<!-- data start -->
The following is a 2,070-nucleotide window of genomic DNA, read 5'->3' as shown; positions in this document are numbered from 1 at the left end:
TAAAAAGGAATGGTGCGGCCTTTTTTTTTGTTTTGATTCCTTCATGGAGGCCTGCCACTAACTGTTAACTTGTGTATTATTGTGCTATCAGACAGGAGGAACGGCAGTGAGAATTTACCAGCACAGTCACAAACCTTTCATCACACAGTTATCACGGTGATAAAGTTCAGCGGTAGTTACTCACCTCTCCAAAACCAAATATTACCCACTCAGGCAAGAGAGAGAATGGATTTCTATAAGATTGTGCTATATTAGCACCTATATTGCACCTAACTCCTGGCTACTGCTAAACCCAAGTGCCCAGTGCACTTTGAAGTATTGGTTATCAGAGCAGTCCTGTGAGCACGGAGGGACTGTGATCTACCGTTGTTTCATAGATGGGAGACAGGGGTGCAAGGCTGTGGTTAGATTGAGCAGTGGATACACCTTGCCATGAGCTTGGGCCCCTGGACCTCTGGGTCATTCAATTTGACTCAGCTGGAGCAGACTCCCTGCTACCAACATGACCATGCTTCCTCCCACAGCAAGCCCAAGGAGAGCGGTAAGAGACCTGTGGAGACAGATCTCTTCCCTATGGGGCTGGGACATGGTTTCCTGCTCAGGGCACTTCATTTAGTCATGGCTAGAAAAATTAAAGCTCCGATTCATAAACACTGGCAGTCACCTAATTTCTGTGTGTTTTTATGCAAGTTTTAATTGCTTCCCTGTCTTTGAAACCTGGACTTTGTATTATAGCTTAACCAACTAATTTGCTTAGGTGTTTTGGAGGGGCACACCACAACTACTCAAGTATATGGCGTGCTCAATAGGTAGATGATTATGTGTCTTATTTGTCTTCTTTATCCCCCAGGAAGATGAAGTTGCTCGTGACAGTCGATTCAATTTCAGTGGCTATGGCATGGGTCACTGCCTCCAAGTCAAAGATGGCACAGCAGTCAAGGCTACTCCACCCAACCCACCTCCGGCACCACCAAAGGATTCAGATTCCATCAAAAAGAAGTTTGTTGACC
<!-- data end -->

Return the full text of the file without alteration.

The following is a 2,070-nucleotide window of genomic DNA, read 5'->3' as shown; positions in this document are numbered from 1 at the left end:
TAAAAAGGAATGGTGCGGCCTTTTTTTTTGTTTTGATTCCTTCATGGAGGCCTGCCACTAACTGTTAACTTGTGTATTATTGTGCTATCAGACAGGAGGAACGGCAGTGAGAATTTACCAGCACAGTCACAAACCTTTCATCACACAGTTATCACGGTGATAAAGTTCAGCGGTAGTTACTCACCTCTCCAAAACCAAATATTACCCACTCAGGCAAGAGAGAGAATGGATTTCTATAAGATTGTGCTATATTAGCACCTATATTGCACCTAACTCCTGGCTACTGCTAAACCCAAGTGCCCAGTGCACTTTGAAGTATTGGTTATCAGAGCAGTCCTGTGAGCACGGAGGGACTGTGATCTACCGTTGTTTCATAGATGGGAGACAGGGGTGCAAGGCTGTGGTTAGATTGAGCAGTGGATACACCTTGCCATGAGCTTGGGCCCCTGGACCTCTGGGTCATTCAATTTGACTCAGCTGGAGCAGACTCCCTGCTACCAACATGACCATGCTTCCTCCCACAGCAAGCCCAAGGAGAGCGGTAAGAGACCTGTGGAGACAGATCTCTTCCCTATGGGGCTGGGACATGGTTTCCTGCTCAGGGCACTTCATTTAGTCATGGCTAGAAAAATTAAAGCTCCGATTCATAAACACTGGCAGTCACCTAATTTCTGTGTGTTTTTATGCAAGTTTTAATTGCTTCCCTGTCTTTGAAACCTGGACTTTGTATTATAGCTTAACCAACTAATTTGCTTAGGTGTTTTGGAGGGGCACACCACAACTACTCAAGTATATGGCGTGCTCAATAGGTAGATGATTATGTGTCTTATTTGTCTTCTTTATCCCCCAGGAAGATGAAGTTGCTCGTGACAGTCGATTCAATTTCAGTGGCTATGGCATGGGTCACTGCCTCCAAGTCAAAGATGGCACAGCAGTCAAGGCTACTCCACCCAACCCACCTCCGGCACCACCAAAGGATTCAGATTCCATCAAAAAGAAGTTTGTTGACC